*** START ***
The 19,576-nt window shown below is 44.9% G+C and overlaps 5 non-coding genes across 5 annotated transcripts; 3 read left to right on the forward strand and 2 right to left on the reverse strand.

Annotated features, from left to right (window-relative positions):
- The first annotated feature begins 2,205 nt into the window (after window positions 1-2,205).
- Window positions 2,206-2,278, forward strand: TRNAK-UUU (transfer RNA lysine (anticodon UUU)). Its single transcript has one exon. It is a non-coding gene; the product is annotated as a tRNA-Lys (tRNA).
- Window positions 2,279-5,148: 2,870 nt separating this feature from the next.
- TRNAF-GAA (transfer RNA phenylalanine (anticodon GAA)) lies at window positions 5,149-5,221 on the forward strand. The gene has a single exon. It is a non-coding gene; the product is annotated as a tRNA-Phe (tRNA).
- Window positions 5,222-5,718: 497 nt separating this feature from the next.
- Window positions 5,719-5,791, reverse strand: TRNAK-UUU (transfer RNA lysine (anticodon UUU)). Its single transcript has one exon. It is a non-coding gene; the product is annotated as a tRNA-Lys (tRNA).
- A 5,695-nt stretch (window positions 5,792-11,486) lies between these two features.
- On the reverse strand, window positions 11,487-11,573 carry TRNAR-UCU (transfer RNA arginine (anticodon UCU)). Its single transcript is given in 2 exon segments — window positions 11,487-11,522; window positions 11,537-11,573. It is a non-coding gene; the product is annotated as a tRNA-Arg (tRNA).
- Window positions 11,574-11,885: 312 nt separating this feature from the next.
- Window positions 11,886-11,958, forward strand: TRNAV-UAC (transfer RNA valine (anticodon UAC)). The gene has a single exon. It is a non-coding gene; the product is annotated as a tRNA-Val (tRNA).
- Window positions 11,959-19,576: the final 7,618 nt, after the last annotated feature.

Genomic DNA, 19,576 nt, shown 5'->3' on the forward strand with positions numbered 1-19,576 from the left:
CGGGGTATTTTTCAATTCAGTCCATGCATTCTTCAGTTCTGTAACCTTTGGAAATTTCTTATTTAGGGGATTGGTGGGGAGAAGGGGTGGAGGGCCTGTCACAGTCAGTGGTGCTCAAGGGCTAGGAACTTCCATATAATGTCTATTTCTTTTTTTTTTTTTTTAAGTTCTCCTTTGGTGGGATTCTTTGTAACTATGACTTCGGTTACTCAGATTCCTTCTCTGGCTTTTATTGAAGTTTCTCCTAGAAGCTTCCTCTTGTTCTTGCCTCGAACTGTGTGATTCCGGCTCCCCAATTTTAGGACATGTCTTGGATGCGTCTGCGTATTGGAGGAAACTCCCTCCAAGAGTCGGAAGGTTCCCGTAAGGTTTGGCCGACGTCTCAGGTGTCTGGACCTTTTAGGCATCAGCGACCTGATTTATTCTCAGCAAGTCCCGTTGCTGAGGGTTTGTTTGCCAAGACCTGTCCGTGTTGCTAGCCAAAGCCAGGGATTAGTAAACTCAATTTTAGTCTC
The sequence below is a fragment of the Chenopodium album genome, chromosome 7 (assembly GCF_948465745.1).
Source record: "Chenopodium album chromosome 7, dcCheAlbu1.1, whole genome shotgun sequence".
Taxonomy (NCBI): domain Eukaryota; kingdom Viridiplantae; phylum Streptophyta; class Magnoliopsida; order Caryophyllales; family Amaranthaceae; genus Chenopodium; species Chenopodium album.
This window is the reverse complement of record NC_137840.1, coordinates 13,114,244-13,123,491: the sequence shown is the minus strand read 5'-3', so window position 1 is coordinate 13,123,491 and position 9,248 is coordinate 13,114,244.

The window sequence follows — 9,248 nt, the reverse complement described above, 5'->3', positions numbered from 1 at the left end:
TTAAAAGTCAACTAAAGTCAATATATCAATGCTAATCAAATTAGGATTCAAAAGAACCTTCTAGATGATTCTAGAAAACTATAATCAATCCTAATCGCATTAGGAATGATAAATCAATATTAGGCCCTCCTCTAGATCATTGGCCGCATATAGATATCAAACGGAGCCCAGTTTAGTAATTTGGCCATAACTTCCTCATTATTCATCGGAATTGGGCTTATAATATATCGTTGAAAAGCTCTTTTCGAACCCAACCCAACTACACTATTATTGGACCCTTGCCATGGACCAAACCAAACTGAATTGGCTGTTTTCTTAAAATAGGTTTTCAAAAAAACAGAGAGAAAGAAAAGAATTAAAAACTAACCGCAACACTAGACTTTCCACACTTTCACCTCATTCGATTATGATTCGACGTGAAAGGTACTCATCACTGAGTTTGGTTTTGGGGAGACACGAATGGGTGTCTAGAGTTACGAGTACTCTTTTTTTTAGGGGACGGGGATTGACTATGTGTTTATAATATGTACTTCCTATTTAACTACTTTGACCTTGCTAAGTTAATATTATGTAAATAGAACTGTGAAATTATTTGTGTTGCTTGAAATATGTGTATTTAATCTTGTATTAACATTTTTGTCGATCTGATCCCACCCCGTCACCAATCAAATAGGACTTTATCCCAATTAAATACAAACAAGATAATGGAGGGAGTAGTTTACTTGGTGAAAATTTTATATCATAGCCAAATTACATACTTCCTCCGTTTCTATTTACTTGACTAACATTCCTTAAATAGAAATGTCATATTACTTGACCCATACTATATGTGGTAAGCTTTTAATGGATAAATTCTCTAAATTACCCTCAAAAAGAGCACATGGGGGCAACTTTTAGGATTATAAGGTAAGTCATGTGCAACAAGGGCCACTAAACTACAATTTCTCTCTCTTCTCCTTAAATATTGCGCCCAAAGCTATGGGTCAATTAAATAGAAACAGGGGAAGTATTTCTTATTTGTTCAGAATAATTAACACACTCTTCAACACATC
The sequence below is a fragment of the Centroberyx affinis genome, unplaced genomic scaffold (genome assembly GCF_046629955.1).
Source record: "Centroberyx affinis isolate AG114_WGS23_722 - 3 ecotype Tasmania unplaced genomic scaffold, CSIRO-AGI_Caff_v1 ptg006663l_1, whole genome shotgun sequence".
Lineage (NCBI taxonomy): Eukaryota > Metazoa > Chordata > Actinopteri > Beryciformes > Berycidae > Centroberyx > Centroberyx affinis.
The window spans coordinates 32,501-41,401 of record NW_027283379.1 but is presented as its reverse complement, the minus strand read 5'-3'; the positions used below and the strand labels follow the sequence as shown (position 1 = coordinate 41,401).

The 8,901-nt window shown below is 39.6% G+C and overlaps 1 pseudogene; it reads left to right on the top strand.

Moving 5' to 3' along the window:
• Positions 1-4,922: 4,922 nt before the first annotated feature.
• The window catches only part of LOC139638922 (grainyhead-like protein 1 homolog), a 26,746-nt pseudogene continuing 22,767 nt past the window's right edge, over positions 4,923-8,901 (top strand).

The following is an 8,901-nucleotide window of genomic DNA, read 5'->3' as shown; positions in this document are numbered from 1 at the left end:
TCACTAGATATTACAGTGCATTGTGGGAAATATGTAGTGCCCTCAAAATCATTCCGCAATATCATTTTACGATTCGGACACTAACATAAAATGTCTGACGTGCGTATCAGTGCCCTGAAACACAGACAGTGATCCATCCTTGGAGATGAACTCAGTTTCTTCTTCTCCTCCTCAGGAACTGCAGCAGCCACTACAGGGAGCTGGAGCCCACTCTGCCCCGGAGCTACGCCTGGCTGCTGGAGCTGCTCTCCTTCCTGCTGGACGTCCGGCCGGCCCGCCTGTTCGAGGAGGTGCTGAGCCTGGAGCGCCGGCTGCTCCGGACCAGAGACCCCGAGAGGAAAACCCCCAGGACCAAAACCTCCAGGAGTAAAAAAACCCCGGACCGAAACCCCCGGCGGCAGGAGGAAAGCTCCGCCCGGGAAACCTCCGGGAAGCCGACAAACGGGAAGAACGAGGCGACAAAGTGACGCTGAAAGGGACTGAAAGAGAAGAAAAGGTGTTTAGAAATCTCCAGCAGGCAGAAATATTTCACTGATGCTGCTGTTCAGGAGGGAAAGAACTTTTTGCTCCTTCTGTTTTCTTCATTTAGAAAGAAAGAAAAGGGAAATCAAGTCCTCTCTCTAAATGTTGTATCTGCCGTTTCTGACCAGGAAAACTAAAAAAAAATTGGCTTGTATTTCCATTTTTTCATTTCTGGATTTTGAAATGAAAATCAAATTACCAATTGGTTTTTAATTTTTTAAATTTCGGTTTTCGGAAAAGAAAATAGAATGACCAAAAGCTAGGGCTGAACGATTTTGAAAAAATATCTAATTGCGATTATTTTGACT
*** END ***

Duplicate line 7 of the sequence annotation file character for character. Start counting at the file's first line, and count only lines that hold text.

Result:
- Window positions 5,222-5,718: 497 nt separating this feature from the next.